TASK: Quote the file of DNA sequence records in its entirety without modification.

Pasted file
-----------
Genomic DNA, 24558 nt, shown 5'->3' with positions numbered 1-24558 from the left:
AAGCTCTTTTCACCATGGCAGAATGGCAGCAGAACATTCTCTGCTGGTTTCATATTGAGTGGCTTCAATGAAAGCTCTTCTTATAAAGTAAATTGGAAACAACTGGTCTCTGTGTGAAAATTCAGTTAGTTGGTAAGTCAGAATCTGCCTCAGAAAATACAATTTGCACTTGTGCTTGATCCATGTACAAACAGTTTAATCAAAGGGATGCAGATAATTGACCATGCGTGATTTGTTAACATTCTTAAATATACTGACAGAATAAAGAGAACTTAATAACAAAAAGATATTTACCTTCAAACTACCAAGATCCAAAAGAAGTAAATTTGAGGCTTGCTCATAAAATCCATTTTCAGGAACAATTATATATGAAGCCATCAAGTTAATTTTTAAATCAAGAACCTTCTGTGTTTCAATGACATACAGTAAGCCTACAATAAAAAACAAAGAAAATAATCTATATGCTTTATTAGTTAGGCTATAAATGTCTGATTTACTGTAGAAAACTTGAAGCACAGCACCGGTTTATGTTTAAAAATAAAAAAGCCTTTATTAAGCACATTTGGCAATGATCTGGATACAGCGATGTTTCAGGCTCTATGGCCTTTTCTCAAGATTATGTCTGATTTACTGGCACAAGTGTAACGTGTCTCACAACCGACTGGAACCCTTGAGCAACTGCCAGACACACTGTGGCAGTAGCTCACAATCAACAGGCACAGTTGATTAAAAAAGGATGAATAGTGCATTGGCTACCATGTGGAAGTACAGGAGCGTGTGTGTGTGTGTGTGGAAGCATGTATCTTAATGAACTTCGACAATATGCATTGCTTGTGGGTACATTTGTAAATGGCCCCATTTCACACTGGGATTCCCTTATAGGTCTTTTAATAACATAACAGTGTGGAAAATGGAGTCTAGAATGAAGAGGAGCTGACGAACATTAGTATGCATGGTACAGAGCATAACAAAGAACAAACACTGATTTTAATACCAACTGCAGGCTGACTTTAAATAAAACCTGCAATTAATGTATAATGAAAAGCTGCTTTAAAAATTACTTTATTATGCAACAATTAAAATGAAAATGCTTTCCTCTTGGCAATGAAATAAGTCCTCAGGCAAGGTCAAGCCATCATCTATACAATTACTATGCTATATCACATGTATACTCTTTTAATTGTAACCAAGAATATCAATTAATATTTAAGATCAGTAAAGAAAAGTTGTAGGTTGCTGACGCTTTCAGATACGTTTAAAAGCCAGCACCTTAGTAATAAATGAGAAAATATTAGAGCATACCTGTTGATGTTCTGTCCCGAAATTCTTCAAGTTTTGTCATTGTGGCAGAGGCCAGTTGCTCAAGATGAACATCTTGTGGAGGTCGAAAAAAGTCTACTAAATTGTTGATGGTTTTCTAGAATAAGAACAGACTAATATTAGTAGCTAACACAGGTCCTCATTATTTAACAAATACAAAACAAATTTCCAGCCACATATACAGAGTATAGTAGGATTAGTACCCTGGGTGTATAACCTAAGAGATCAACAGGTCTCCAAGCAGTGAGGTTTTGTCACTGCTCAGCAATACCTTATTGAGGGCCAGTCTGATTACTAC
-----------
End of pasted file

Genomic DNA, 24558 nt, shown 5'->3' with positions numbered 1-24558 from the left:
AAGCTCTTTTCACCATGGCAGAATGGCAGCAGAACATTCTCTGCTGGTTTCATATTGAGTGGCTTCAATGAAAGCTCTTCTTATAAAGTAAATTGGAAACAACTGGTCTCTGTGTGAAAATTCAGTTAGTTGGTAAGTCAGAATCTGCCTCAGAAAATACAATTTGCACTTGTGCTTGATCCATGTACAAACAGTTTAATCAAAGGGATGCAGATAATTGACCATGCGTGATTTGTTAACATTCTTAAATATACTGACAGAATAAAGAGAACTTAATAACAAAAAGATATTTACCTTCAAACTACCAAGATCCAAAAGAAGTAAATTTGAGGCTTGCTCATAAAATCCATTTTCAGGAACAATTATATATGAAGCCATCAAGTTAATTTTTAAATCAAGAACCTTCTGTGTTTCAATGACATACAGTAAGCCTACAATAAAAAACAAAGAAAATAATCTATATGCTTTATTAGTTAGGCTATAAATGTCTGATTTACTGTAGAAAACTTGAAGCACAGCACCGGTTTATGTTTAAAAATAAAAAAGCCTTTATTAAGCACATTTGGCAATGATCTGGATACAGCGATGTTTCAGGCTCTATGGCCTTTTCTCAAGATTATGTCTGATTTACTGGCACAAGTGTAACGTGTCTCACAACCGACTGGAACCCTTGAGCAACTGCCAGACACACTGTGGCAGTAGCTCACAATCAACAGGCACAGTTGATTAAAAAAGGATGAATAGTGCATTGGCTACCATGTGGAAGTACAGGAGCGTGTGTGTGTGTGTGTGGAAGCATGTATCTTAATGAACTTCGACAATATGCATTGCTTGTGGGTACATTTGTAAATGGCCCCATTTCACACTGGGATTCCCTTATAGGTCTTTTAATAACATAACAGTGTGGAAAATGGAGTCTAGAATGAAGAGGAGCTGACGAACATTAGTATGCATGGTACAGAGCATAACAAAGAACAAACACTGATTTTAATACCAACTGCAGGCTGACTTTAAATAAAACCTGCAATTAATGTATAATGAAAAGCTGCTTTAAAAATTACTTTATTATGCAACAATTAAAATGAAAATGCTTTCCTCTTGGCAATGAAATAAGTCCTCAGGCAAGGTCAAGCCATCATCTATACAATTACTATGCTATATCACATGTATACTCTTTTAATTGTAACCAAGAATATCAATTAATATTTAAGATCAGTAAAGAAAAGTTGTAGGTTGCTGACGCTTTCAGATACGTTTAAAAGCCAGCACCTTAGTAATAAATGAGAAAATATTAGAGCATACCTGTTGATGTTCTGTCCCGAAATTCTTCAAGTTTTGTCATTGTGGCAGAGGCCAGTTGCTCAAGATGAACATCTTGTGGAGGTCGAAAAAAGTCTACTAAATTGTTGATGGTTTTCTAGAATAAGAACAGACTAATATTAGTAGCTAACACAGGTCCTCATTATTTAACAAATACAAAACAAATTTCCAGCCACATATACAGAGTATAGTAGGATTAGTACCCTGGGTGTATAACCTAAGAGATCAACAGGTCTCCAAGCAGTGAGGTTTTGTCACTGCTCAGCAATACCTTATTGAGGGCCAGTCTGATTACTAC